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Lowey Helps Mercy College Gain Funds To Aid Underserved Students

Nita Lowey
Nita Lowey Photo Credit: File

DOBBS FERRY, N.Y. -- U.S. Rep. Nita Lowey announced $284,754 in new U.S. Department of Education TRIO Student Support Services Program funding for Mercy College students in the successful completion of their post-secondary education.

Mercy College will receive $284,754 to support 250 underserved students through a student support services program aimed at increasing the rates of retention, good academic standing and graduation of eligible students.

According to Mercy, two-thirds of the participants will be low-income and first-generation college students or individuals with disabilities; and one-third will be low-income, first-generation or individuals with disabilities.

“Higher education can chart a student on the path to economic opportunity,” said Lowey, D-Westchester/Rockland.

“I’m pleased these federal investments will help hundreds of underserved students at Mercy College fulfill their academic and career goals. As ranking member of the House Appropriations Committee, I will continue working hard to protect higher education funding that makes college accessible and affordable for Lower Hudson Valley students.”

“These federal dollars will help Mercy College students who need a little extra personalized support to get to graduation day,” said college President Tim Hall.

“The grant funds the TRIO Student Support Services program at Mercy, which serves 250 undergraduates who are low-income and first-generation college students, and also those with disabilities. The grant allows us to provide support services such as specialized freshman orientation, financial literacy, tutoring, mentoring and cultural activities. This is a proven program that assists with retention, student academic success and graduation. Thank you to Congresswoman Nita Lowey for helping Mercy College students succeed.”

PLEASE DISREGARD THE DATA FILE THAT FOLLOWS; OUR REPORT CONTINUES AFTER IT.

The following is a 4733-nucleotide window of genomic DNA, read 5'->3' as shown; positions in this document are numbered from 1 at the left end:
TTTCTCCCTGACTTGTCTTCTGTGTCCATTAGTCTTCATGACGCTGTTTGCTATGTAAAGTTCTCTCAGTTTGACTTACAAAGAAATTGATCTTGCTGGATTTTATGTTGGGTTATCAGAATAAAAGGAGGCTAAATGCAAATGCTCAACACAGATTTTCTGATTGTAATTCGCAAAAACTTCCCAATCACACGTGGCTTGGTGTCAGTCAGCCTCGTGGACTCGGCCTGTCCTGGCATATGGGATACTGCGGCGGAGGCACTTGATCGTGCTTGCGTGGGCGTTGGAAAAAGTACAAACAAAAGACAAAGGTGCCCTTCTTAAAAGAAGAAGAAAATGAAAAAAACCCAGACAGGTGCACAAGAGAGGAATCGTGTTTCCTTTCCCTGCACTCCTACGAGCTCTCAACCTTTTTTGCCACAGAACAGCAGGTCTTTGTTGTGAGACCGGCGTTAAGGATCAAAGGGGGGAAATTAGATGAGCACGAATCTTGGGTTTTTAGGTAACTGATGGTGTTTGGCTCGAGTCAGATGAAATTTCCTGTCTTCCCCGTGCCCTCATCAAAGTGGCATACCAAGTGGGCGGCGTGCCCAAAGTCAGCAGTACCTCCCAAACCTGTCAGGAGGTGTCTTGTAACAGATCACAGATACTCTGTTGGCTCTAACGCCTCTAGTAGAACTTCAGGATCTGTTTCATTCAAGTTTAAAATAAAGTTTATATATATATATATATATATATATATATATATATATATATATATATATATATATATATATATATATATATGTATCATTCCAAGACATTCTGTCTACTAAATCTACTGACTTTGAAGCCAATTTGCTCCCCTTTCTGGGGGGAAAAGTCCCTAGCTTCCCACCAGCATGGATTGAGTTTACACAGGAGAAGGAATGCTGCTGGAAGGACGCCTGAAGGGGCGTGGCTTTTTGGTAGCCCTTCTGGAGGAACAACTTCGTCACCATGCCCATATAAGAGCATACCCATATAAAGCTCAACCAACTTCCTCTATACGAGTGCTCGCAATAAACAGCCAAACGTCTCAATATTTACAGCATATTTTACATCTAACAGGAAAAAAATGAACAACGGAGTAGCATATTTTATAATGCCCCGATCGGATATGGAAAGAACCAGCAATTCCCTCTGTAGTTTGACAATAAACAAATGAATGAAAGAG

“The work that is done in the TRIO program here at Mercy College is done with passion, commitment and a genuine desire to see each of our students graduate. That commitment results in retention and graduation rates that we are very proud of. We look forward to continuing the work and helping our students make graduating a reality," said David Collins, Mercy College Upward Bound and student support services program director.

Along with Mercy College, Westchester Community College in Valhalla will receive $247,584 to implement a support services program to assist 165 first-year developmental students who are low-income, first-generation and/or disabled in completing their college programs.

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